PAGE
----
Which Countries Follow Which Edition of GHS?

The Globally Harmonized System of Classification and Labeling of Chemicals, most commonly referred to as GHS, is a United Nations-born system that has been agreed upon internationally as a means to unify, or ‘harmonize’, the way in which countries across the globe treat chemical substances and mixtures. If you’re a professional in the fields of environmental, health and safety, facilities, or product compliance, chances are that you’re intimately familiar with the GHS standard.

Although well-intentioned, GHS, thus far, has struggled to accomplish its initial mission. Since the first revision in 2005, GHS has undergone five additional revisions, one every two years (the sixth revision was released in 2015 and has yet to be fully implemented anywhere). These revisions, published in a document referred to as ‘The Purple Book’, provide a vessel for new provisions and considerations to be accounted for in the chemical and product compliance world. This is unquestionably necessary, but the downside is that, as countries take steps to publish legislation to make GHS guidelines legally binding, different versions of GHS end up as law in different places at different periods of time. The end result is a compliance system that is almost, but not quite, globally harmonized.

As businesses become increasingly international, and as their supply chains and product lines become more complex, it is important to understand which countries have adopted which version of GHS. Labeling, shipping, and even SDS requirements may have nuances that cause compliance issues for even the most robust compliance program. The figure below provides insights into the potential difficulties in keeping up with GHS if you are a multinational firm.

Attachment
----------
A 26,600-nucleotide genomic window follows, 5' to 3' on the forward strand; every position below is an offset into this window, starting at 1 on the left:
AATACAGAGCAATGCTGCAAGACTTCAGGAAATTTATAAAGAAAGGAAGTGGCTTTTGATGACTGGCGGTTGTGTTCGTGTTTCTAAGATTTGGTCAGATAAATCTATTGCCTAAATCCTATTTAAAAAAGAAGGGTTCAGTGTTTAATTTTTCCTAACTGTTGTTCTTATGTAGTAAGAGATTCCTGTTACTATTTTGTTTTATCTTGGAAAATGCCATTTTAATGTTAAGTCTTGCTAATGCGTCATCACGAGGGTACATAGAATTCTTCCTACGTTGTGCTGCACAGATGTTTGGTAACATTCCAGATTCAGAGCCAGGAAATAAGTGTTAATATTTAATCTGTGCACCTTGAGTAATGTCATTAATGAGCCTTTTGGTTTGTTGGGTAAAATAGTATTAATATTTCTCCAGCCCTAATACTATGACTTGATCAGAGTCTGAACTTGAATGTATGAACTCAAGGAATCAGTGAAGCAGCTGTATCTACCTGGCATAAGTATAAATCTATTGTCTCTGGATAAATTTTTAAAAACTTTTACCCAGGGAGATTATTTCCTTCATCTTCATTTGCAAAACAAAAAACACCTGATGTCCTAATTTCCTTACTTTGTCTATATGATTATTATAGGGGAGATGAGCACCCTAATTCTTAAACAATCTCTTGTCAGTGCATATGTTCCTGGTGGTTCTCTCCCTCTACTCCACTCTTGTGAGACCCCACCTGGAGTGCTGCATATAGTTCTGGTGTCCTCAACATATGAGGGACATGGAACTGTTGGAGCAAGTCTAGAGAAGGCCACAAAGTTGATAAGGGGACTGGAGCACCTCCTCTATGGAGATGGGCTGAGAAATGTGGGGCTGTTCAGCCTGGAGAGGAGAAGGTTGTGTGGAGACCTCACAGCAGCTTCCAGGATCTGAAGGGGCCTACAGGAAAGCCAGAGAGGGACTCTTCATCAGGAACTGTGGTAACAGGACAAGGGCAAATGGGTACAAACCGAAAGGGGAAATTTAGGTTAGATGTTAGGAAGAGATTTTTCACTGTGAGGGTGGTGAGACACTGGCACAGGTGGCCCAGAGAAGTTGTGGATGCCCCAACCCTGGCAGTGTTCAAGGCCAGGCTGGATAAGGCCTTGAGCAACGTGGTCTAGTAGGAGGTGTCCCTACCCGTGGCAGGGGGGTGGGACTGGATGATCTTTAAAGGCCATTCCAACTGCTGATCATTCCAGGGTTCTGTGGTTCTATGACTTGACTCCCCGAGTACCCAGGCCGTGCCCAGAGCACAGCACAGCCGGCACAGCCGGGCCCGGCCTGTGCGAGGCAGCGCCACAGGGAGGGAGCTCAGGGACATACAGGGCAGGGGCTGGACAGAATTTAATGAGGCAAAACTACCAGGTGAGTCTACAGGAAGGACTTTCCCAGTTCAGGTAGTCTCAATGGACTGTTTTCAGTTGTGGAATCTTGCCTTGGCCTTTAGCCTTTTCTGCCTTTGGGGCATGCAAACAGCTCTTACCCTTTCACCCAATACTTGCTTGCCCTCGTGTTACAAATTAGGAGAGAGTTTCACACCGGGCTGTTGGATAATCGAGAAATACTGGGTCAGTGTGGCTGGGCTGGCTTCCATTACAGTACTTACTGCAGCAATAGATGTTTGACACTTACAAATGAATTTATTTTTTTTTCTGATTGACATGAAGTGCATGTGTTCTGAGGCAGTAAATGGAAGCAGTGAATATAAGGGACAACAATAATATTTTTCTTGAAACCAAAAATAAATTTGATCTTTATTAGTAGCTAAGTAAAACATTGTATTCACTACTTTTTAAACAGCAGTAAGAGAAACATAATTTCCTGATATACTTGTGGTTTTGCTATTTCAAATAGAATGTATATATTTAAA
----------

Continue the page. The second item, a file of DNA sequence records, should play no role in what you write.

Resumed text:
GHS Edition Used By Country

Verdantix analyses product chemical compliance issues within the broader realm of ‘product stewardship’, which merges product compliance (with regulations such as GHS, REACH, and RoHS) and voluntary product stewardship (such as product life cycle analysis and sustainable design). The results of the Global EH&S Leaders Survey 2015: Budgets And Priorities report reveal that 86% of EH&S leaders have product stewardship marked as a high priority or moderate priority for improvement in 2016, while 39% will actually take monetary action and increase budget allocation to product stewardship. This convincing response is due to increasingly complex regulatory evolution, increased stakeholder awareness, and the improved capabilities of chemical management software and services firms to help manage chemical compliance in an integrated fashion.

*The EU countries are drafting legislation to implement the 5th revision of GHS.